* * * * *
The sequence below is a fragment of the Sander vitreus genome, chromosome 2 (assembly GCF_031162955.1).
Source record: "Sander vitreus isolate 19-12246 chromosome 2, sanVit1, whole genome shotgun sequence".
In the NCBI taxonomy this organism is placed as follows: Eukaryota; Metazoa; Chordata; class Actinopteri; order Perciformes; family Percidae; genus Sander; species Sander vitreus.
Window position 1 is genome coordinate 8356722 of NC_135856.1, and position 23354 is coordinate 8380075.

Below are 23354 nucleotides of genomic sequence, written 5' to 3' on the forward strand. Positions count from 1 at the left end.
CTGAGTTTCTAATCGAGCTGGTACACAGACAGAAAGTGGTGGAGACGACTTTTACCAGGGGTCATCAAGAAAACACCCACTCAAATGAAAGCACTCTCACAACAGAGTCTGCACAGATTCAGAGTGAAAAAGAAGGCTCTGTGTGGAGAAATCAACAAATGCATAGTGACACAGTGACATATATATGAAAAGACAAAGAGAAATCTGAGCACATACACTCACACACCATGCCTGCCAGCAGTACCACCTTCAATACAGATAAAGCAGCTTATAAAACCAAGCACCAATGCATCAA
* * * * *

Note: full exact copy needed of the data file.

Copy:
The sequence below is a fragment of the Sander vitreus genome, chromosome 2 (assembly GCF_031162955.1).
Source record: "Sander vitreus isolate 19-12246 chromosome 2, sanVit1, whole genome shotgun sequence".
In the NCBI taxonomy this organism is placed as follows: Eukaryota; Metazoa; Chordata; class Actinopteri; order Perciformes; family Percidae; genus Sander; species Sander vitreus.
Window position 1 is genome coordinate 8356722 of NC_135856.1, and position 23354 is coordinate 8380075.

Below are 23354 nucleotides of genomic sequence, written 5' to 3' on the forward strand. Positions count from 1 at the left end.
CTGAGTTTCTAATCGAGCTGGTACACAGACAGAAAGTGGTGGAGACGACTTTTACCAGGGGTCATCAAGAAAACACCCACTCAAATGAAAGCACTCTCACAACAGAGTCTGCACAGATTCAGAGTGAAAAAGAAGGCTCTGTGTGGAGAAATCAACAAATGCATAGTGACACAGTGACATATATATGAAAAGACAAAGAGAAATCTGAGCACATACACTCACACACCATGCCTGCCAGCAGTACCACCTTCAATACAGATAAAGCAGCTTATAAAACCAAGCACCAATGCATCAA